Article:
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The inside story of NFL trainer Tareq Azim
They each found that the inaugural session with Azim did not cover the proper form on bench press. It was a sit-down that went something like this:

Azim said they had a "disease of fear." To move past it, he told his athletes to first imagine the worst that could happen to them now, today. Invariably the athletes said they could die. Azim told them that they'd die anyway and that they needed to prepare for it, much as he had in Afghanistan. By preparing for death, they could fully realize the gift that was life, and live as fully realized people, not just myopic professional athletes. None of this would be easy. To move beyond fear, they -- tough NFL players and combat sport pros -- had to first acknowledge they were fearful, which meant allowing themselves to be vulnerable, which meant being honest with themselves and everyone who walked into the gym. And if they sought this level of truth, they could, as the Quran put it, be excellent in everything they did.
3 hours ago by mattrud
On Digital Minimalism - Study Hacks - Cal Newport
Missing out is not negative. Many digital maximalists, who spend their days immersed in a dreary slog of apps and clicks, justify their behaviour by listing all of the potential benefits they would miss if they began culling services from their life. I don’t buy this argument. There’s an infinite selection of activities in the world that might bring some value. If you insist on labeling every activity avoided as value lost, then no matter how frantically you fill your time, it’s unavoidable that the final tally of your daily experience will be infinitely negative. It’s more sensical to instead measure the value gained by the activities you do embrace and then attempt to maximize this positive value.
productivity  life  cal_newport  decisions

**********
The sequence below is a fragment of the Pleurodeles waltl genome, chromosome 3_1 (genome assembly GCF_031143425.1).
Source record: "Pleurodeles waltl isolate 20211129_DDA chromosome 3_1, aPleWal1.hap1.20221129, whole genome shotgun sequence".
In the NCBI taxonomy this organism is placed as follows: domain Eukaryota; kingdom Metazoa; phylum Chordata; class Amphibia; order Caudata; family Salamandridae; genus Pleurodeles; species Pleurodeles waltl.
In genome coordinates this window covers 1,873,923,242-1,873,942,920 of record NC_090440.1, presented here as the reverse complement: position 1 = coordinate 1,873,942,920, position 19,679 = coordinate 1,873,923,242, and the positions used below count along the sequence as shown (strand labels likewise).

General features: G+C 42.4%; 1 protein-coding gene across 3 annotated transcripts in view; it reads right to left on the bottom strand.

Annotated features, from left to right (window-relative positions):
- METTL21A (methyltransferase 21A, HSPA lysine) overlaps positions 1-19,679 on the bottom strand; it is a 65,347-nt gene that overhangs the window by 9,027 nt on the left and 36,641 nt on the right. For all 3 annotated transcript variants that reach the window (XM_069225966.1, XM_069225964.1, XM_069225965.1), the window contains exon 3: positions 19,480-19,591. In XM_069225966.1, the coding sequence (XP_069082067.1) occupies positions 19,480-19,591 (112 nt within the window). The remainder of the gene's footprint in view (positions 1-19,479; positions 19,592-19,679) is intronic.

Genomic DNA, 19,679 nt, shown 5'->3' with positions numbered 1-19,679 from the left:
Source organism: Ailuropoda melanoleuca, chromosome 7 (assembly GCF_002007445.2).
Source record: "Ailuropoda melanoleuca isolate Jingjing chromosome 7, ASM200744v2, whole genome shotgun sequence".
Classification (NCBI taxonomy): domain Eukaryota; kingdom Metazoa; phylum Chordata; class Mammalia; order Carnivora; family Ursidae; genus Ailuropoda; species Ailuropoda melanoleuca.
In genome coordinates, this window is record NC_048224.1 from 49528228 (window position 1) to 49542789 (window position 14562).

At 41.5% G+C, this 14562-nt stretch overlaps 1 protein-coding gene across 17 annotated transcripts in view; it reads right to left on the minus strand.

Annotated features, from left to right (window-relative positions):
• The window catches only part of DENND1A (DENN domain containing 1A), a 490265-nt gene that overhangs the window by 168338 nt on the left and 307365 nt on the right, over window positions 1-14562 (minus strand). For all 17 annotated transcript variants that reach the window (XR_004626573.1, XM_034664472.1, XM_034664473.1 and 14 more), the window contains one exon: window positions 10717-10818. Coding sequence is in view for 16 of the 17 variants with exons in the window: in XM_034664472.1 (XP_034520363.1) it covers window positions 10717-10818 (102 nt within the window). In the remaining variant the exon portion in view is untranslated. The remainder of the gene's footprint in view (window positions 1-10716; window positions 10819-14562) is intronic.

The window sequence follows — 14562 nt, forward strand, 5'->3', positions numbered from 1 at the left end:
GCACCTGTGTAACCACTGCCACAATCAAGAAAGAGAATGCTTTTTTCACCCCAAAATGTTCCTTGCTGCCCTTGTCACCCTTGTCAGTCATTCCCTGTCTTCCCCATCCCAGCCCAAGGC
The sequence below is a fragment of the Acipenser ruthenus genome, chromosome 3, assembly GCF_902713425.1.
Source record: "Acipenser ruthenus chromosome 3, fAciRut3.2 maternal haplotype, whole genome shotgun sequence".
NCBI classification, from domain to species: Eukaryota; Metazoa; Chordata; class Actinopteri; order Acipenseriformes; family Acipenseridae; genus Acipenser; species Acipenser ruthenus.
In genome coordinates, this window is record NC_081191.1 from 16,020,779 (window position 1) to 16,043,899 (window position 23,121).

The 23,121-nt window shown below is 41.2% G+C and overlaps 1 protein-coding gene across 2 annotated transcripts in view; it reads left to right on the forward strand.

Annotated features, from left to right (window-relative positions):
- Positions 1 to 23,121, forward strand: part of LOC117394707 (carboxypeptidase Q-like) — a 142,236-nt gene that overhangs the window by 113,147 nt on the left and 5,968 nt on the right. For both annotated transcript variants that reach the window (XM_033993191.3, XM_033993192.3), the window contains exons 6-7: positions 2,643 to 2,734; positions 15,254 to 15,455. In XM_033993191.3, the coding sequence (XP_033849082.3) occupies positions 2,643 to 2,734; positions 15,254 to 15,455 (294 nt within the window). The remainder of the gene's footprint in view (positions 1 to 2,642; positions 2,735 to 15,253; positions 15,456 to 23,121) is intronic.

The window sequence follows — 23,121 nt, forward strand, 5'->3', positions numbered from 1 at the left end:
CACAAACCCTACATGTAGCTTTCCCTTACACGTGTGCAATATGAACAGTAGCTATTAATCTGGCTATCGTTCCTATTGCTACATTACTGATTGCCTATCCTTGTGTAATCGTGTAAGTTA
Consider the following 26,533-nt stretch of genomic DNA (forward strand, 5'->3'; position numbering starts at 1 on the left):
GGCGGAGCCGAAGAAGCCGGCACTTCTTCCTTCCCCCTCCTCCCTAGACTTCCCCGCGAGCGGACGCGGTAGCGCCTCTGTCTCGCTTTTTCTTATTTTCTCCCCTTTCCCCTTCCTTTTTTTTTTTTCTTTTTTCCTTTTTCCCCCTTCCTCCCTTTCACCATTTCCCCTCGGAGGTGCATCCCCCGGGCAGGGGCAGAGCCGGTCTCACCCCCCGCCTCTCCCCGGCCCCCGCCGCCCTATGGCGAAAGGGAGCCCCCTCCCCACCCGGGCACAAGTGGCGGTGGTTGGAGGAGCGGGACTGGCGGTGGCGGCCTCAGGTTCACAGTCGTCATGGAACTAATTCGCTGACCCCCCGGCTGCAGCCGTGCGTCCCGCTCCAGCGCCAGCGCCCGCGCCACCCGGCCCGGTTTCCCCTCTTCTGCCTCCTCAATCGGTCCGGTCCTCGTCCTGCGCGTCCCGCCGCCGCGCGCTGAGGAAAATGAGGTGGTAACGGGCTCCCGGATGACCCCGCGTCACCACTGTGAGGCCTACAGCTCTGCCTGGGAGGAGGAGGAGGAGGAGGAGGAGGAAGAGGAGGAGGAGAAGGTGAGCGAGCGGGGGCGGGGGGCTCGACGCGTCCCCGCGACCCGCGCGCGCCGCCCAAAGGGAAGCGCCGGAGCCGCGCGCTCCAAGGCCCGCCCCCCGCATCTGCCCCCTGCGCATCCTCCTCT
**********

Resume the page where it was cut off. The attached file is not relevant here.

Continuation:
7 hours ago by oddhack
Why You Look Different in Pictures Than in Real Life
Camera lens distortion
2D vs 3D
Brain does Photoshop (background, lighting, focus)
Context and stereotypes
photos  real  life  difference 
17 hours ago by dandv
Hidden Persuaders: Do Small Gifts Lubricate Business Negotiations? | Management Science
Gift-giving customs are ubiquitous in social, political, and business life. Legal regulation and industry guidelines for gifts are often based on the assumption that large gifts potentially influence behavior and create conflicts of interest, but small gifts do not. However, scientific evidence on the impact of small gifts on business relationships is scarce. We conducted a natural field experiment in collaboration with sales agents of a multinational consumer products company to study the influence of small gifts on the outcome of business negotiations. We find that small gifts matter. On average, sales representatives generate more than twice as much revenue when they distribute a small gift at the onset of their negotiations. However, we also find that small gifts tend to be counterproductive when purchasing and sales agents meet for the first time, suggesting that the nature of the business relationship crucially affects the profitability of gifts.
negotiation  reference  academia  economics  business  life 
yesterday by kmt

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